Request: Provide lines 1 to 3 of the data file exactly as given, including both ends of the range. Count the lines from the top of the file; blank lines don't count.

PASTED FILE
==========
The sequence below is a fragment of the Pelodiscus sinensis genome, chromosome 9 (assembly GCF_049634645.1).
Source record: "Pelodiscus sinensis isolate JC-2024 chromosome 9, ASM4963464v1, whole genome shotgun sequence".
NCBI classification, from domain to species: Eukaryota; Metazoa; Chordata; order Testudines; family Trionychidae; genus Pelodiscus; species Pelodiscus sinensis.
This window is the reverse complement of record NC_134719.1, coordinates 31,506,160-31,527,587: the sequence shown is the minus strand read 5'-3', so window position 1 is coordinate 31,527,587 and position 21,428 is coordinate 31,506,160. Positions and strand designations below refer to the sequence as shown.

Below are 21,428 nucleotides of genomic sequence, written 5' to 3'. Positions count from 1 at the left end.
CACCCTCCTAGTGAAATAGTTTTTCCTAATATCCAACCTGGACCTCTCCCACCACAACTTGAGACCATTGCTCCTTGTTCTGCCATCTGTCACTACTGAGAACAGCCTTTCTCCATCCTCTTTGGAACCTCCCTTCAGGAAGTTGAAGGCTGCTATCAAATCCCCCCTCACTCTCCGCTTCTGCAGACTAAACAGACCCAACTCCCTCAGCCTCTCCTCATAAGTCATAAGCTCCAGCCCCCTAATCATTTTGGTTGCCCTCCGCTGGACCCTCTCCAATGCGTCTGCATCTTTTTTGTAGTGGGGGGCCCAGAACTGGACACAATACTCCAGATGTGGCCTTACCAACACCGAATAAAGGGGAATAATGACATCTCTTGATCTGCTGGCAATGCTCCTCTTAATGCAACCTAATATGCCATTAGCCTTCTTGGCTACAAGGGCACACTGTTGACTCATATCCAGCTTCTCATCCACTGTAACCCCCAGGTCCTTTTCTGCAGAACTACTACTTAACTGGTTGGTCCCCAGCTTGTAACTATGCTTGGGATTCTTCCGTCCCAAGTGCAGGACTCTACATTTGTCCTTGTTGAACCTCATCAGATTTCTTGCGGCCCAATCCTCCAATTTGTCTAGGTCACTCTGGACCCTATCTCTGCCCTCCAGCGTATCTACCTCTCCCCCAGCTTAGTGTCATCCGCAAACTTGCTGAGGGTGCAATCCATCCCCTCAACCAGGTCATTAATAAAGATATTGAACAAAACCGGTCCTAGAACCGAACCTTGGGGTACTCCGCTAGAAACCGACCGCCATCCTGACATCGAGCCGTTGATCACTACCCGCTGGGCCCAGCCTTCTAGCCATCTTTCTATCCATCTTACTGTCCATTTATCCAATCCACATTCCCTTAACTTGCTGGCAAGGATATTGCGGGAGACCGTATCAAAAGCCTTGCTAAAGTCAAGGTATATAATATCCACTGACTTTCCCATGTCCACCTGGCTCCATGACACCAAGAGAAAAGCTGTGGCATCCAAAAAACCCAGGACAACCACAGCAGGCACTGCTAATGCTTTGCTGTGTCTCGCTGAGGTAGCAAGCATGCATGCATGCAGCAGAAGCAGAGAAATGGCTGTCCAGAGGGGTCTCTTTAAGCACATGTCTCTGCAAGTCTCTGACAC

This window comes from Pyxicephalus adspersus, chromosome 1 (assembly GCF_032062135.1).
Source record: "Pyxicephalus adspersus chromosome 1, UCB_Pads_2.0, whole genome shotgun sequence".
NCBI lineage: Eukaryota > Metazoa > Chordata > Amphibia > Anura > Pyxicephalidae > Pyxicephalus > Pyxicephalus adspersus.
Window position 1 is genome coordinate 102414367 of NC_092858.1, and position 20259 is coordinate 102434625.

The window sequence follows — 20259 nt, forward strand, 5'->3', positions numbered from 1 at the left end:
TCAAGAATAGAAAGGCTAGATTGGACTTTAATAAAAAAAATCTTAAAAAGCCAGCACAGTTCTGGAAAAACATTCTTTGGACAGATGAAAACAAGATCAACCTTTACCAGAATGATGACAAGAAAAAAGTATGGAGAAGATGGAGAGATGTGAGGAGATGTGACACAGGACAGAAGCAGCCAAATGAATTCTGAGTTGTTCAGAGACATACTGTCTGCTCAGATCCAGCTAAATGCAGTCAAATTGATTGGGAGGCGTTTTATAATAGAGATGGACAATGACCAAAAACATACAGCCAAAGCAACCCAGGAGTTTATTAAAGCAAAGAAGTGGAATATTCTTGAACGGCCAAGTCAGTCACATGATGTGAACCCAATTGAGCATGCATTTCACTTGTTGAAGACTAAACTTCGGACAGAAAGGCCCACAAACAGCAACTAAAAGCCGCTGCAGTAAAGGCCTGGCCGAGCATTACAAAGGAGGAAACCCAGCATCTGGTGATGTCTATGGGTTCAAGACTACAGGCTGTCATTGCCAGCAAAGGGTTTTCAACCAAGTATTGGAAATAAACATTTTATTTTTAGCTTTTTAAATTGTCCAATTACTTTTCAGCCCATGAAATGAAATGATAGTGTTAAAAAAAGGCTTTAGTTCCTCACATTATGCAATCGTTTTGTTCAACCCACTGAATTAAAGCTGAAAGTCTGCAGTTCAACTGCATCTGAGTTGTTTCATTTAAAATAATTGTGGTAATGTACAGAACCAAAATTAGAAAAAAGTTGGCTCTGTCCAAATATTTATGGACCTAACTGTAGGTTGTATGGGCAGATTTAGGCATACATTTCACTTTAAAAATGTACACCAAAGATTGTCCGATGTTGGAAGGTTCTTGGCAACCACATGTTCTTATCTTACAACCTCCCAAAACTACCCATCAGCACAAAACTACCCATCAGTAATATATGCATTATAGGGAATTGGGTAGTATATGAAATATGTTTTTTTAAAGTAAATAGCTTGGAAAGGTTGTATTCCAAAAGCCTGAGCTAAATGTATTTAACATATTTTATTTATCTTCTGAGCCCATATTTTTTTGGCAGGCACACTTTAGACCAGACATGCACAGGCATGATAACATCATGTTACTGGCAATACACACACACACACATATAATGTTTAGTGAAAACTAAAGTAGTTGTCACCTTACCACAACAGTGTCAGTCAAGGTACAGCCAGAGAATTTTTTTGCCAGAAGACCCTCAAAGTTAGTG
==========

The sequence below is a fragment of the Pelodiscus sinensis genome, chromosome 9 (assembly GCF_049634645.1).
Source record: "Pelodiscus sinensis isolate JC-2024 chromosome 9, ASM4963464v1, whole genome shotgun sequence".
NCBI classification, from domain to species: Eukaryota; Metazoa; Chordata; order Testudines; family Trionychidae; genus Pelodiscus; species Pelodiscus sinensis.